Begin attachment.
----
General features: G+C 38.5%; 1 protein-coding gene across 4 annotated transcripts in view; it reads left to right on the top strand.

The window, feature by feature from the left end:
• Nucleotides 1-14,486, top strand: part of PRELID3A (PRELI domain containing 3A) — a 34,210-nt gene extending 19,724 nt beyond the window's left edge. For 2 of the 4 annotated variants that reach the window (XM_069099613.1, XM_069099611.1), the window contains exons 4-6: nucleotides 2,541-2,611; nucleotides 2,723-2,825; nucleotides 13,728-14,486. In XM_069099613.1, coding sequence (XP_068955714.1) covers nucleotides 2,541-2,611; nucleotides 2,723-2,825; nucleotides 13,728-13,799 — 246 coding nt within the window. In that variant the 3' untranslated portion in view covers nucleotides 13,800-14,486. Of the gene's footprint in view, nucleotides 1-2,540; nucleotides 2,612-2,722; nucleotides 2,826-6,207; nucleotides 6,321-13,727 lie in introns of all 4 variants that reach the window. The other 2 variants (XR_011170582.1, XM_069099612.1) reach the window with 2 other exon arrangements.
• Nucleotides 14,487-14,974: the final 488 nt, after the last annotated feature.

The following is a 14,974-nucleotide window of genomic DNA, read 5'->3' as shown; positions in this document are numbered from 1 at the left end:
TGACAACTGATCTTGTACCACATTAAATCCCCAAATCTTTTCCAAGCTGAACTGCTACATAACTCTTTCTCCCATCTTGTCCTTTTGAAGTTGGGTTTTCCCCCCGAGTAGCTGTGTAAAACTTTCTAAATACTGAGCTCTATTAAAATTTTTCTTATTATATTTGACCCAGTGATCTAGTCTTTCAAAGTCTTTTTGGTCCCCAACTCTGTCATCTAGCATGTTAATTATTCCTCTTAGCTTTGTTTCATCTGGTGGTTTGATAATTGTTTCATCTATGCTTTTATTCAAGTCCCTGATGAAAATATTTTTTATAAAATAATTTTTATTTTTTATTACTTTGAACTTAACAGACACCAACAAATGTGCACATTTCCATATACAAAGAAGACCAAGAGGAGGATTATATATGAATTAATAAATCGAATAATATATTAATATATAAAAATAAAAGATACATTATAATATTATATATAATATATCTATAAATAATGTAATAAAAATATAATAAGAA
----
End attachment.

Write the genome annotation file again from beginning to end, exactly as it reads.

General features: G+C 38.5%; 1 protein-coding gene across 4 annotated transcripts in view; it reads left to right on the top strand.

The window, feature by feature from the left end:
• Nucleotides 1-14,486, top strand: part of PRELID3A (PRELI domain containing 3A) — a 34,210-nt gene extending 19,724 nt beyond the window's left edge. For 2 of the 4 annotated variants that reach the window (XM_069099613.1, XM_069099611.1), the window contains exons 4-6: nucleotides 2,541-2,611; nucleotides 2,723-2,825; nucleotides 13,728-14,486. In XM_069099613.1, coding sequence (XP_068955714.1) covers nucleotides 2,541-2,611; nucleotides 2,723-2,825; nucleotides 13,728-13,799 — 246 coding nt within the window. In that variant the 3' untranslated portion in view covers nucleotides 13,800-14,486. Of the gene's footprint in view, nucleotides 1-2,540; nucleotides 2,612-2,722; nucleotides 2,826-6,207; nucleotides 6,321-13,727 lie in introns of all 4 variants that reach the window. The other 2 variants (XR_011170582.1, XM_069099612.1) reach the window with 2 other exon arrangements.
• Nucleotides 14,487-14,974: the final 488 nt, after the last annotated feature.

The following is a 14,974-nucleotide window of genomic DNA, read 5'->3' as shown; positions in this document are numbered from 1 at the left end:
TGACAACTGATCTTGTACCACATTAAATCCCCAAATCTTTTCCAAGCTGAACTGCTACATAACTCTTTCTCCCATCTTGTCCTTTTGAAGTTGGGTTTTCCCCCCGAGTAGCTGTGTAAAACTTTCTAAATACTGAGCTCTATTAAAATTTTTCTTATTATATTTGACCCAGTGATCTAGTCTTTCAAAGTCTTTTTGGTCCCCAACTCTGTCATCTAGCATGTTAATTATTCCTCTTAGCTTTGTTTCATCTGGTGGTTTGATAATTGTTTCATCTATGCTTTTATTCAAGTCCCTGATGAAAATATTTTTTATAAAATAATTTTTATTTTTTATTACTTTGAACTTAACAGACACCAACAAATGTGCACATTTCCATATACAAAGAAGACCAAGAGGAGGATTATATATGAATTAATAAATCGAATAATATATTAATATATAAAAATAAAAGATACATTATAATATTATATATAATATATCTATAAATAATGTAATAAAAATATAATAAGAA